Help Shape the Society For Scholarly Publishing’s 36th Annual Meeting

Preparations are underway for the 2014 Society for Scholarly Publishing Annual Meeting. Lend a hand and help shape the program. Continue reading

October 1st 2013: Government Dysfunction Impacts the Dissemination of Scholarly Research

As the US government shuts down, what happens to the scholarly materials it distributes? Continue reading

Can You Copyright the Act of Curation? And What Constitutes Curation Anyway?

A music label sues a streaming service claiming copyright over playlists of certain tracks in a certain order. Is this level of curation really deserving of copyright protection? Continue reading

SSP 35th Annual Meeting Plenary: Massively Online Open Courses – Send us your questions!

Attending the SSP 35th Annual Meeting in San Francisco? Want to learn more about MOOCs? Ask your questions now, and we’ll try to answer them. Continue reading

Businessman Closes Product, Community Enraged! The Death of Tools of Change

When a popular and iconic product is ended, the outrage doesn’t match the pragmatism and agility we all espouse. TOC’s end is one such example. Continue reading

BBC Contemplating Reality TV Show to Decide How Research Councils UK Block Grants Are Dispersed

Leaked emails show the the BBC and certain university administrators have been contemplating launching a competition reality television show based on the APC allocation battles the RCUK OA policy will create. Continue reading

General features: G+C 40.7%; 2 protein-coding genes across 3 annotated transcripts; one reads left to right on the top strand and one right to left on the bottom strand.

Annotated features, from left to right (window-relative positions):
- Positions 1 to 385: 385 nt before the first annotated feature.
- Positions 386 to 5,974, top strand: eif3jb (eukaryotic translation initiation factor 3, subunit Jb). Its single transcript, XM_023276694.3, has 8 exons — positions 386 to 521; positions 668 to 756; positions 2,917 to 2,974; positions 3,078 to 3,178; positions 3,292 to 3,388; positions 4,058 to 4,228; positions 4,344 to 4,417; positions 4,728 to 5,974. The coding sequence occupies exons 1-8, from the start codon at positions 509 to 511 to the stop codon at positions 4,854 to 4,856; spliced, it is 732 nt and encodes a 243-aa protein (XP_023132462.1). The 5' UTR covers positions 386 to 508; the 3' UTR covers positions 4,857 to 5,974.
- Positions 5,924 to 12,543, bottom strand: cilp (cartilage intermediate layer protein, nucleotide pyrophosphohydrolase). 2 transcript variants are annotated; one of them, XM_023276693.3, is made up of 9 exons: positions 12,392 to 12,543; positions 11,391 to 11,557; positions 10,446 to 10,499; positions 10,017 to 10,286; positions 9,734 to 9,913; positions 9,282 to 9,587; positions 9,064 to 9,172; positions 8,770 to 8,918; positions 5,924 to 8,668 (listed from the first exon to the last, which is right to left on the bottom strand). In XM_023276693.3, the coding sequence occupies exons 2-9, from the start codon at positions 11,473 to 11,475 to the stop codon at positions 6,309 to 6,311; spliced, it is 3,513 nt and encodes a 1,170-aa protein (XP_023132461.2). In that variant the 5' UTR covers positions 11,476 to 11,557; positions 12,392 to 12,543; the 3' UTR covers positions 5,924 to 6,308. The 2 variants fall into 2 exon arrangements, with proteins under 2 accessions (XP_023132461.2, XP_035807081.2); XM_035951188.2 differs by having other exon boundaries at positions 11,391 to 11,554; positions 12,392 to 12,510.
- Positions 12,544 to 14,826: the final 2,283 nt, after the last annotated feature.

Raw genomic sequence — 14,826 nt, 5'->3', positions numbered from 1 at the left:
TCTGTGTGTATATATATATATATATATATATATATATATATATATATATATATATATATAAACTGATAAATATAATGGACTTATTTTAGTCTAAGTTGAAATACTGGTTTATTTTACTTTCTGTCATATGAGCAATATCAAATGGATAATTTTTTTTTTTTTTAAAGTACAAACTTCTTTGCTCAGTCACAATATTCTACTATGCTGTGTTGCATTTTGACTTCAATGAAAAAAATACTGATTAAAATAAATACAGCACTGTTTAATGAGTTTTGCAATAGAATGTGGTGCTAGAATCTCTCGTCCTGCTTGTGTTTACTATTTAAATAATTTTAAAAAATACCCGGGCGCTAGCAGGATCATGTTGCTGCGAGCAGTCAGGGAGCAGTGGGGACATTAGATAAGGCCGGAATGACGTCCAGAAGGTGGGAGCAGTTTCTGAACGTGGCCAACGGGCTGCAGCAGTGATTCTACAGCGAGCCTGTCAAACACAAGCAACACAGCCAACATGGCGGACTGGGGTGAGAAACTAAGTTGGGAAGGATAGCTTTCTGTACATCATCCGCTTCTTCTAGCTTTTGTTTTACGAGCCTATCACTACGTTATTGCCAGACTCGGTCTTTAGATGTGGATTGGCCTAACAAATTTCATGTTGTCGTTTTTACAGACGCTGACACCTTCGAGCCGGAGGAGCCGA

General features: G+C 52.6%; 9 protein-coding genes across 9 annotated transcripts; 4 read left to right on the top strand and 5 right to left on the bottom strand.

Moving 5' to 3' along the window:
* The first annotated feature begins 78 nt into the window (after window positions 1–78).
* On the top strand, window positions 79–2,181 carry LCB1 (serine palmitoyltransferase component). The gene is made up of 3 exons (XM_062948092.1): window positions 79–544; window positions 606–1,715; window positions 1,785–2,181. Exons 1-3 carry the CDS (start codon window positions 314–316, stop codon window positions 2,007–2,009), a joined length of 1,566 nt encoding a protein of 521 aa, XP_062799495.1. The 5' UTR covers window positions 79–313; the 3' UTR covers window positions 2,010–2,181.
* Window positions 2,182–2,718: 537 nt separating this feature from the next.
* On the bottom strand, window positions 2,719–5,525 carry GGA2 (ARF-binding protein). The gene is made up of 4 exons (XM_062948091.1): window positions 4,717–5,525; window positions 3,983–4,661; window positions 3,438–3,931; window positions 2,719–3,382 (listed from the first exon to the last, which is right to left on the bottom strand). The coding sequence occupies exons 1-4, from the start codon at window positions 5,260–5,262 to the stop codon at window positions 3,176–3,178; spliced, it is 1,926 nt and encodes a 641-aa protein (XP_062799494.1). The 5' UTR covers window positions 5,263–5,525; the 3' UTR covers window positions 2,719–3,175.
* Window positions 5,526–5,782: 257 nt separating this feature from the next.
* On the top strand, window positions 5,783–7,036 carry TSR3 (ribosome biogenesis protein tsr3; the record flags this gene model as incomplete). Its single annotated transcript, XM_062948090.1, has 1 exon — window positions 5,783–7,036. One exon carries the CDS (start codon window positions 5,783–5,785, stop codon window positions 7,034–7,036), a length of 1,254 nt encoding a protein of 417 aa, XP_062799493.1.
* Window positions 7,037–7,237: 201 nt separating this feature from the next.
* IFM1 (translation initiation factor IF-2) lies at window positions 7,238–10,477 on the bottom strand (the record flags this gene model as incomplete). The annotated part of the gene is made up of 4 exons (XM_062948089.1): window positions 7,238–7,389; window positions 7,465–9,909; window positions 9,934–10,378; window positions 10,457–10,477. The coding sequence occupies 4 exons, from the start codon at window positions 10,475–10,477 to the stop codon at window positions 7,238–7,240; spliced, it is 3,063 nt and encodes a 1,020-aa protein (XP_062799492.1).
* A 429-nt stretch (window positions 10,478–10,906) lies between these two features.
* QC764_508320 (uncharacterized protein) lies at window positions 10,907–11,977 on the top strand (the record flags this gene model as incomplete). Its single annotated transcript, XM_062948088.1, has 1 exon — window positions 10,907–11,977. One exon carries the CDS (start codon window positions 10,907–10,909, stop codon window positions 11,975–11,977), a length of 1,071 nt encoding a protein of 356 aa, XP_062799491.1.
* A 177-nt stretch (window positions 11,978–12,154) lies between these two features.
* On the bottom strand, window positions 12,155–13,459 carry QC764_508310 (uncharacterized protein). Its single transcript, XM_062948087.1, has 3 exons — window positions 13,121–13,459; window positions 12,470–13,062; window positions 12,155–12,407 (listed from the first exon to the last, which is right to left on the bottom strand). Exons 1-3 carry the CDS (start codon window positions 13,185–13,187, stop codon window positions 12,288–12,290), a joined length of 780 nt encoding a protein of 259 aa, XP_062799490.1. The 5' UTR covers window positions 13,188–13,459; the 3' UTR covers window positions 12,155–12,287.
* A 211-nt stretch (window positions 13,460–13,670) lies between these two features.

Is It a Tablet? Is It a Laptop? Digging Into the Microsoft Surface RT

Microsoft’s Surface RT marks the software stalwart’s entry into the hardware and tablet market. Too bad it’s late and awkward. Continue reading

What Google Did Next

Google’s new initiatives show how impressive their knowledge of knowledge might become, especially if they pull off all the surprising and jaw-dropping mobile initiatives (Glass, driverless cars, others) they’re pursuing. Continue reading

Publishers! What Are They Good For? Part Deux: The Debate

The participants in the recent SSP session debating the value of publishers reflect on the session, the audience interactions, and their talks. And, of course, the Romans. Continue reading

Publishers — What Are They Good For?

Time for your input for a session at the upcoming SSP Annual Meeting — pose your questions now! Continue reading

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The mission of the Society for Scholarly Publishing (SSP) is "[t]o advance scholarly publishing and communication, and the professional development of its members through education, collaboration, and networking." SSP established The Scholarly Kitchen blog in February 2008 to keep SSP members and interested parties aware of new developments in publishing.
The Scholarly Kitchen is a moderated and independent blog. Opinions on The Scholarly Kitchen are those of the authors. They are not necessarily those held by the Society for Scholarly Publishing nor by their respective employers.